Dei'ah veDibur - Information & Insight

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13 Elul 5759 - August 25, 1999 | Mordecai Plaut, director Published Weekly








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Left Wingers Rewrite Zionist History

by Yated Ne'eman Staff

The most recent and fashionable trend among young Israeli historians, most of whom are left-wingers, is to rewrite the history of the Zionist movement and the events leading up to the founding of the State of Israel. They call what they are doing "debunking the Zionist myths" but the objective observer will note that they often do so by replacing one set of myths -- the Zionist ones -- with another set: the Arab myths about those times. This approach is incorporated in the new series of textbooks approved officially by the Ministry of Education.

The International Herald Tribune recently ran an article from the New York Times on the changes taking place in the way history textbooks approved by the Israeli Education Ministry are rewriting the events surrounding the 1948 Israel War of Independence.

We quote extensively from the article and leave our readers to draw the proper conclusions:

Secular Israeli schoolchildren have long been taught that the Jews have always been surrounded by enemies and that their victory over five Arab states in the 1948 War of Independence was a near miracle of David-and-Goliath proportions.

But the start of this school year marks a quiet revolution in the teaching of Israeli history to most Israeli pupils. New, officially approved textbooks make plain that many of the most common Israeli beliefs are as much myth as fact.

The new books say, that it was the Israelis who had the military edge in the War of Independence. The books say that many Palestinians left their land not--as has traditionally been taught-- because they smugly expected the Arab states to sweep back in victoriously but because they were afraid and, in some cases, expelled by Israeli soldiers.

The books freely use the term "Palestinian" to refer to a people and a nationalist movement, unheard-of in the previous texts. They refer to the Arabic name for the 1948 war--the Naqba, or catastrophe-- and ask the pupils to put themselves in the Arabs' shoes and consider how they would have "felt" about Zionism.

Finally, the books no longer separate Jewish and Israeli history from other world events but weave them into a single tapestry.

The "new history" approach that Mr. Naveh and other new textbook authors are using in their descriptions of the Israeli-Arab conflict is 10 or 15 years old. It has gained a growing following among academic scholars and now with a somewhat larger public after the 1993 Oslo peace agreement between Israel and the Palestinians.

But while the publication of such revisionism by scholars is one thing, the inclusion of their perspective in schoolbooks is clearly something else. "Why not just translate the Palestinian books for our children and be done with it?" said Aharon Megged, a novelist and outspoken critic of the new history, when he was read a passage from a new textbook. "This is an act of moral suicide that deprives our children of everything that makes people proud of Israel."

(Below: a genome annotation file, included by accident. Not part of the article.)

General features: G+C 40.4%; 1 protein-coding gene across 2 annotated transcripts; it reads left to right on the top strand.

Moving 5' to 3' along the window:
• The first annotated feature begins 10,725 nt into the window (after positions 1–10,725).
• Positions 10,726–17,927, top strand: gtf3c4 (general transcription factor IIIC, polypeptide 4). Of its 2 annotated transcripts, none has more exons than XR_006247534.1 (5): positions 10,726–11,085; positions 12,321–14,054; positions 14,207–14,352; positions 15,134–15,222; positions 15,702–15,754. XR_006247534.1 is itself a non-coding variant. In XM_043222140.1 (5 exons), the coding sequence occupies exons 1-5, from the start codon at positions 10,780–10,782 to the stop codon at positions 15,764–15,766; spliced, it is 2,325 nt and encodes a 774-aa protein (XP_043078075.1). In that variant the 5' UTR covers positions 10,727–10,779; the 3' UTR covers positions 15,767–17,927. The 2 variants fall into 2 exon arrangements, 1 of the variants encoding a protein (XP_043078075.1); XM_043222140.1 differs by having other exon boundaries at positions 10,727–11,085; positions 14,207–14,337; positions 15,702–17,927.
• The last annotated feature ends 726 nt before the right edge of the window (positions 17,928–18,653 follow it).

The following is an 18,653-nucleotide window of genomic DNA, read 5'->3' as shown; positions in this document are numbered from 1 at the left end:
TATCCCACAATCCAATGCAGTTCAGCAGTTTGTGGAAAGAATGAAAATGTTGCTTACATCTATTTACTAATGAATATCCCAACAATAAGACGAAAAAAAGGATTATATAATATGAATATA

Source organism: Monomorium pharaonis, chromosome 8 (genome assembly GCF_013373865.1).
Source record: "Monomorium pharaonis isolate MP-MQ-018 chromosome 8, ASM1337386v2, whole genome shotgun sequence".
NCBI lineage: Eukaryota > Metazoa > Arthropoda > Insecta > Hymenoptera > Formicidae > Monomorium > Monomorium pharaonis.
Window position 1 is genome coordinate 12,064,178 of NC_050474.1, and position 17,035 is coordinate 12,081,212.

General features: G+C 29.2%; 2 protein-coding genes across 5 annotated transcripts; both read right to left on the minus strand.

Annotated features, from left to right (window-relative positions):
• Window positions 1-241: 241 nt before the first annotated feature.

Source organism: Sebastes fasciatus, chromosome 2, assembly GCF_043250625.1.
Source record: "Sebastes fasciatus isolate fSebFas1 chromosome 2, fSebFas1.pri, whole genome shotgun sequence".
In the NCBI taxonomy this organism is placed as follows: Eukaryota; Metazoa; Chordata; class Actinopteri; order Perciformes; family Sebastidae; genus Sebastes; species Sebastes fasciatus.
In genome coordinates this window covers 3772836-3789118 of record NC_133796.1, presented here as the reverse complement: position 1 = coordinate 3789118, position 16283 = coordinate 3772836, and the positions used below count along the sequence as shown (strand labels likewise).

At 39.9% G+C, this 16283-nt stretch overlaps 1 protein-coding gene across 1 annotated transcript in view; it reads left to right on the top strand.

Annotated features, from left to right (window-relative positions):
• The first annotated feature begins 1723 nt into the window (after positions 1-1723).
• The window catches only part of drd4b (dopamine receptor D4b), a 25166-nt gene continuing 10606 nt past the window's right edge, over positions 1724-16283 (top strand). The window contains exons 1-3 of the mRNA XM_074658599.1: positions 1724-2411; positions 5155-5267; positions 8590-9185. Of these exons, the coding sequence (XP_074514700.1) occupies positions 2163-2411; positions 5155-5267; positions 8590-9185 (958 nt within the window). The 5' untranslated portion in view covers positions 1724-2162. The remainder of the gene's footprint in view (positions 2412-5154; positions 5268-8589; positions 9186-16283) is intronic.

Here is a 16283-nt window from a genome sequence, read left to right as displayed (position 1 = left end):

The passage to which Mr. Megged was reacting was from Mr. Naveh's book and dealt with the War of Independence.

"On nearly every front and in nearly every battle," it reads, "the Jewish side had the advantage over the Arabs in terms of planning, organization, operation of equipment and also in the number of trained fighters who participated in the battle."

The approach of earlier textbooks is typified by the following from a 1984 Education Ministry book on the years 1939 to 1949: "The numerical standoff between the two sides in the conflict was horrifyingly unbalanced. The Jewish community numbered 650,000. The Arab states together came to 40 million. The chances of success were doubtful, and the Jewish community had to draft every possible fighter for the defense of the community."

Instead of portraying the early Zionists as pure, peace- loving pioneers who fell victim to Arab hatred, the new historians focus on the early leaders' machinations to build an iron-walled Jewish state regardless of the consequences for non-Jews residents.

The controversy that this narrative has generated mirrors the wider dispute in Israel between those who favor more concessions to the Arabs and those who fear that such concessions place Israel's legitimacy and its very existence at risk.

Clearly, part of what is driving the change in history texts is the Middle East peace effort.

The accords between the Israelis and Palestinians call on each side to fight racism and provocation and instruct their populations in coexistence.

Yet one of the issues that has most troubled Israeli commentators is the fact that the Palestinians are still using old Jordanian and Egyptian texts that never mention Israel and often portray Jews as evil and bloodthirsty.

Apparently, if we thought that the Israeli secular school system had hit rock bottom, we were mistaken. It has sunk even lower.

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